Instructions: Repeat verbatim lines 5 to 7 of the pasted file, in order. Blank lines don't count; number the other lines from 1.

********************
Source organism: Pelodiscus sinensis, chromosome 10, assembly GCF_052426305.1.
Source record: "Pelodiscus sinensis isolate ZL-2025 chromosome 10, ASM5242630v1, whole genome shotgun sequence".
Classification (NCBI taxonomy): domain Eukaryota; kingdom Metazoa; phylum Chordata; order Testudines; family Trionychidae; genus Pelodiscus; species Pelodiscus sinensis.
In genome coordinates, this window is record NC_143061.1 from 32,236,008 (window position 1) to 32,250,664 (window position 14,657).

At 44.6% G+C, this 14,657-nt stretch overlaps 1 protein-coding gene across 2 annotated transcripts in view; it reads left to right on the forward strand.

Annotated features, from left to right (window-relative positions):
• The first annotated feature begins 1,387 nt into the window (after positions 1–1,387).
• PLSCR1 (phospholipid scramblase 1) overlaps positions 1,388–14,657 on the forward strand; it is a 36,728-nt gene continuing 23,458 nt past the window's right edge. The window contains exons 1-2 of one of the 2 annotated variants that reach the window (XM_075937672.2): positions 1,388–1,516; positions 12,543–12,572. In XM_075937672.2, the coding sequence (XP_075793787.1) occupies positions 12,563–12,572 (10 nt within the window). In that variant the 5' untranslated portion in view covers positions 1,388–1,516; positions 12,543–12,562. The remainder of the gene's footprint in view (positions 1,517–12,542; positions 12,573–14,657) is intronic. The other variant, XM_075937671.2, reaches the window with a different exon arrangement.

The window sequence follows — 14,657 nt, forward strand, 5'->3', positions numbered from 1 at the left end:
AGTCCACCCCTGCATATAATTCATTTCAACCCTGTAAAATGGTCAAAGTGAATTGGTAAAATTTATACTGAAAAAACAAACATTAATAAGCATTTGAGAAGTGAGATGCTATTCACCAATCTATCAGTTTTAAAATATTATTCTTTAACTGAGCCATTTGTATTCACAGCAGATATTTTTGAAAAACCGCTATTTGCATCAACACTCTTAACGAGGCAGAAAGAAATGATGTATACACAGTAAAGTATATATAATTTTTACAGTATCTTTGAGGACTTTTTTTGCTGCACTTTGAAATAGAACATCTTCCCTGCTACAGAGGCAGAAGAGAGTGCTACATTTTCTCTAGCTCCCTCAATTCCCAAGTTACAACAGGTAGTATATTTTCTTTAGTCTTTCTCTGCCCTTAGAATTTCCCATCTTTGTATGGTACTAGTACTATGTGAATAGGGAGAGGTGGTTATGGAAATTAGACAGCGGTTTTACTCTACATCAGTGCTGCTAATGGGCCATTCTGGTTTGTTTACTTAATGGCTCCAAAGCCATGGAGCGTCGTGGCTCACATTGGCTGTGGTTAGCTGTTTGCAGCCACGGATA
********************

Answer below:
At 44.6% G+C, this 14,657-nt stretch overlaps 1 protein-coding gene across 2 annotated transcripts in view; it reads left to right on the forward strand.

Annotated features, from left to right (window-relative positions):
• The first annotated feature begins 1,387 nt into the window (after positions 1–1,387).